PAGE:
Four years ago, when Coco Gauff defeated her heroine, Venus Williams, we wanted to fast-track her to the top. She looked and sounded like a Williams sister on the biggest stage in tennis – Wimbledon. We forgot about the little things. There are hints of meticulousness in the pro landscape – the manicured lawns, the pitch-perfect presentations. Those hints should remind us that greatness requires a similar attention to detail. The game itself doesn’t care whether you’re a teen prodigy or not. Lofty expectations can be quickly struck down by opponents who perceive weakness. Concerns about Gauff’s forehand play rose after a loss in February to Veronika Kudermetova in Qatar, which inspired ESPN commentator and former pro Mary Jo Fernandez to suggest a “six- to eight-month break.”
Months later, at the site of her introduction to the world, Gauff lost a three-set heartbreaker to Sofia Kenin at Wimbledon. Targeting Gauff’s forehand had become an effective strategy.
We’ve seen a different Gauff ever since her Wimbledon setback — one who has made highlights at the net and has done the work to transition from child genius to contender ahead of this week’s US Open. In those clips, her game reminds me of Serena Williams — specifically a video that had captured my dad and kid brother far beyond social media attention spans. I walked in my dad’s house a few weeks ago, and they were trapped in a YouTube rabbit hole – 21 Minutes of Incredible Serena Williams Points at Wimbledon. “Why are y’all watching this?” I inquired. “Why not?” my kid brother responded.
I settled in and just laughed – at improbable shots and line-tagging lasers. Excellence at the net and affirmative exultation.
When Gauff won the Western & Southern Open in Cincinnati on Aug. 20, I noticed a hint of greatness. It wasn’t because she finally knocked off world’s No. 1 Iga Swiatek or had a streak of 11 wins in 12 matches. It was that trademark twirl that Gauff displayed, the same playful pirouette from Venus and Serena Williams that personified grace under fire. It’s been a banner summer for Black women in sports competition. Simone Biles made her triumphant return with an eighth U.S. gymnastics championship, and Gabby Douglas told us that she’s taking aim at the Olympic Games in 2024. During the same weekend Gauff wrapped up the singles title, the unseeded duo of Taylor Townsend and Alycia Parks clinched the doubles crown in Cincinnati. Off the court, Naomi Osaka, famously a picture of serenity, became a mother.
Perhaps the most compelling comeback story was that of Sha’Carri Richardson. The sprinter’s finishing kick at the 100 meters of the World Athletics Championships overcame the favored Jamaican speedsters and offered a defiant and long-awaited rebuke of naysayers who said that Richardson – widely seen as the second coming of Olympic sprinter Florence Griffith-Joyner – was a flash in the pan.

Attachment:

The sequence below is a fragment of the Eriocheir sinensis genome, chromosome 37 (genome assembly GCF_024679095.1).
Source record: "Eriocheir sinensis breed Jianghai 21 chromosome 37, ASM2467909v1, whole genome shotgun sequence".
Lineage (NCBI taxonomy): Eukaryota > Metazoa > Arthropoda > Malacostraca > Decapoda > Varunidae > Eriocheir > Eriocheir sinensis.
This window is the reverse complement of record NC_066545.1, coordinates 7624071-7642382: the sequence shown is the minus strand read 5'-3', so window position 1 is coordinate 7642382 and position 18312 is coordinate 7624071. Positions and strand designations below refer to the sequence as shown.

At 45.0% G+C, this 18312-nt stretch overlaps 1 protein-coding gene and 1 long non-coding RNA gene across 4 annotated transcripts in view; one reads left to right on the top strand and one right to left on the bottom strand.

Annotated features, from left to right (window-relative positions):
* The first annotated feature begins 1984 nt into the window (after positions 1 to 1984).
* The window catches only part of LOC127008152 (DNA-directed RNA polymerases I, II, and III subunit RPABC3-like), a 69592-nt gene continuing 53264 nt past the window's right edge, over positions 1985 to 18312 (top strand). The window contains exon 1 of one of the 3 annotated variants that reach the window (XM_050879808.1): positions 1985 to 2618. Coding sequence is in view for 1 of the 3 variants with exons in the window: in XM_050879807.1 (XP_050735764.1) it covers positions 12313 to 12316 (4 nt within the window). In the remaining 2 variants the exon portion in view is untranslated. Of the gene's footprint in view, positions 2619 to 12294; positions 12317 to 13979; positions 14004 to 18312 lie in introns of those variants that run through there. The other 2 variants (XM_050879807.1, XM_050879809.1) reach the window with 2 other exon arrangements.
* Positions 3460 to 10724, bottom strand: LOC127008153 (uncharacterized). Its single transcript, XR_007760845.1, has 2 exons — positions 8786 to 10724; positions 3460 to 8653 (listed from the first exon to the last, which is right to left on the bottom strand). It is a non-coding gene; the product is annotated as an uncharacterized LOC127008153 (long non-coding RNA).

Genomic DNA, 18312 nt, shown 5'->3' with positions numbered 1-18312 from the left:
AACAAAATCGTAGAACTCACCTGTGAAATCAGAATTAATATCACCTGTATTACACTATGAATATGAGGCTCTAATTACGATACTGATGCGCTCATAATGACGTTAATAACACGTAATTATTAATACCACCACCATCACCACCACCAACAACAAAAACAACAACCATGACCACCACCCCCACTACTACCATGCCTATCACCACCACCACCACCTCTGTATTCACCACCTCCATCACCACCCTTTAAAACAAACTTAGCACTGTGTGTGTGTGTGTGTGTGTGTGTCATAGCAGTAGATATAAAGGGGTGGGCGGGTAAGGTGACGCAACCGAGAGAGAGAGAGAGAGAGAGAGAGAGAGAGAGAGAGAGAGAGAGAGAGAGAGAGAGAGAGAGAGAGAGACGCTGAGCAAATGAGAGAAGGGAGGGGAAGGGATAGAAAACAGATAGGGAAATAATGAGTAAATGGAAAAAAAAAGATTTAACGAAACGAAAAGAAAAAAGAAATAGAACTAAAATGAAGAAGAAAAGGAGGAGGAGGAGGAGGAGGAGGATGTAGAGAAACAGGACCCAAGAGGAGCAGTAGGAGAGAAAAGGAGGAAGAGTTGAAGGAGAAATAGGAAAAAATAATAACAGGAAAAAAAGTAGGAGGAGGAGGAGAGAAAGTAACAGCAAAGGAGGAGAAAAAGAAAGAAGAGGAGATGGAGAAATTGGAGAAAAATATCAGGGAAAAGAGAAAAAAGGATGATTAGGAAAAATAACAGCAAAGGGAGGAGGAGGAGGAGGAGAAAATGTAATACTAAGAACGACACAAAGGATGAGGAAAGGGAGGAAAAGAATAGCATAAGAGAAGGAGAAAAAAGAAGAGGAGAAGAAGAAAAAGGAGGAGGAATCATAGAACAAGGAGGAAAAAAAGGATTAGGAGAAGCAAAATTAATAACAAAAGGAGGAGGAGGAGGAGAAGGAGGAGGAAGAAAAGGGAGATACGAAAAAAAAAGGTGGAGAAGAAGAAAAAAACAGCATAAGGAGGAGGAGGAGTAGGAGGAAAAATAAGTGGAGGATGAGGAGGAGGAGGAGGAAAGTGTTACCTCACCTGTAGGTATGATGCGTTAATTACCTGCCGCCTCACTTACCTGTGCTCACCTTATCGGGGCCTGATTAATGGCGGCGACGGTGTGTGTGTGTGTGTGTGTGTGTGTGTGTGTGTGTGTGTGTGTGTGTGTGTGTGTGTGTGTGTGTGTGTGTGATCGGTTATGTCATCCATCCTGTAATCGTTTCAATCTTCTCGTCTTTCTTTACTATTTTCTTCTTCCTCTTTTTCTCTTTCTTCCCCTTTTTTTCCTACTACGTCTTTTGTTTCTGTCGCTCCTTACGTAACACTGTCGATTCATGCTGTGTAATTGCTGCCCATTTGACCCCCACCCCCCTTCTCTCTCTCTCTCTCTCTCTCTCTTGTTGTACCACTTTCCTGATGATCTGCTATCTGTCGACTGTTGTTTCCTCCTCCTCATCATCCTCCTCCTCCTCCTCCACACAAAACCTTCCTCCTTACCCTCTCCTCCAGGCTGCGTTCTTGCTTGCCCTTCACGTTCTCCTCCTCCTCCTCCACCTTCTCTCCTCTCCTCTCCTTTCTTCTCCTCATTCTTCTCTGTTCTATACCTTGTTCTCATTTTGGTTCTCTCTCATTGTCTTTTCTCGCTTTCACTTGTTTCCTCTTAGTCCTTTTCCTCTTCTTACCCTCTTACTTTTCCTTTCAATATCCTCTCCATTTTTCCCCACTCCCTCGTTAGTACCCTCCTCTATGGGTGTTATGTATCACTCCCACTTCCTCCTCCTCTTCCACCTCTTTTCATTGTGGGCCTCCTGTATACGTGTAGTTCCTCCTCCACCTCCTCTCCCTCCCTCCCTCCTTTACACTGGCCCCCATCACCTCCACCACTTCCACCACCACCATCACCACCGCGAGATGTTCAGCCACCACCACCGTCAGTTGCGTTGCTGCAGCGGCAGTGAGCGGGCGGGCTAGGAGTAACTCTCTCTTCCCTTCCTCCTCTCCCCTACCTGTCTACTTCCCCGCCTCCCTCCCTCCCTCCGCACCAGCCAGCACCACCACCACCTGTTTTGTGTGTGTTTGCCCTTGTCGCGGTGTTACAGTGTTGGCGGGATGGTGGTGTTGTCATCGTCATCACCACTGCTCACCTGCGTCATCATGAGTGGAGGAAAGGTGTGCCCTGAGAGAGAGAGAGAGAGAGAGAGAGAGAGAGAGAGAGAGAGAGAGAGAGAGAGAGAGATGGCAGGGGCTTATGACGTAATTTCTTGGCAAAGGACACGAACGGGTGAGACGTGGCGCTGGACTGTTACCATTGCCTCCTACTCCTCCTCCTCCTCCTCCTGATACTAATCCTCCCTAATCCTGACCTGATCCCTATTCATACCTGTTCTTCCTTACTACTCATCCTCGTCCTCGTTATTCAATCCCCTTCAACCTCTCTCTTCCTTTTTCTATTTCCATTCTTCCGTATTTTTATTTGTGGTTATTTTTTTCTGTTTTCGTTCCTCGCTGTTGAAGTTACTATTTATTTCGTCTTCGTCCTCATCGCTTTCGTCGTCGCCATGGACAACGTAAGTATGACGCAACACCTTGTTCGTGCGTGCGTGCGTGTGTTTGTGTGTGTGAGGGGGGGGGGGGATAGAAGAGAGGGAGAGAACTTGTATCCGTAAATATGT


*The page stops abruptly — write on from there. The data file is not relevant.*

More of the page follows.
In short, we’ve been spoiled. Much like Serena Williams painted the white lines at Wimbledon and all over the world, the surname Williams is spread throughout the list of major championship winners from 1999 to 2017. I’ve gotten so used to Black women – excuse me, Williamses – lifting the trophy over their heads that Osaka’s back-to-back majors from the US Open in 2018 and the Australian Open in 2019 are not enough to satisfy me. “Your eyes are bigger than your stomach,” my dad would tell me in my days as a ravenous child. Despite the brilliance of Black women in tennis, the game is not a buffet line. We should appreciate the fine
Part of the brilliance of “King Richard,” the father of Venus and Serena Williams, is that he knew where his greatness stopped. He was a master motivator and meticulous dream merchant. His daughters needed more, hence the addition of tennis coach Paul Cohen to the Williams empire.
Gauff’s team made changes before her first-round loss to Sofia Kenin at Wimbledon. First came a coaching change before Wimbledon in the hiring of Pere Riba in June, then shortly after the tournament, the acquisition of Brad Gilbert, who coached Andre Agassi to Grand Slam glory and and Andy Roddick to win the US Open, in July. It would have been easy to chalk the loss up to a bad draw against Kenin, a former major winner who was once ranked second in the world, but that’s not how championship accountability works. Kenin hit toward Gauff’s forehand and forced 16 forehand errors. Overall, Gauff had 33 unforced errors.
After the match, Gauff lamented her serve and the tentativeness of her forehand in an interview with ESPN:
“When asked after the match what she feels she needs to work on in the coming months, Gauff said, ” ‘Taking care of my service games. I do think I’m a better server than [Kenin], but she took care of more of the plus-ones and plus-twos a lot better than I did. And, obviously, my forehand, being more aggressive on those shots.’ “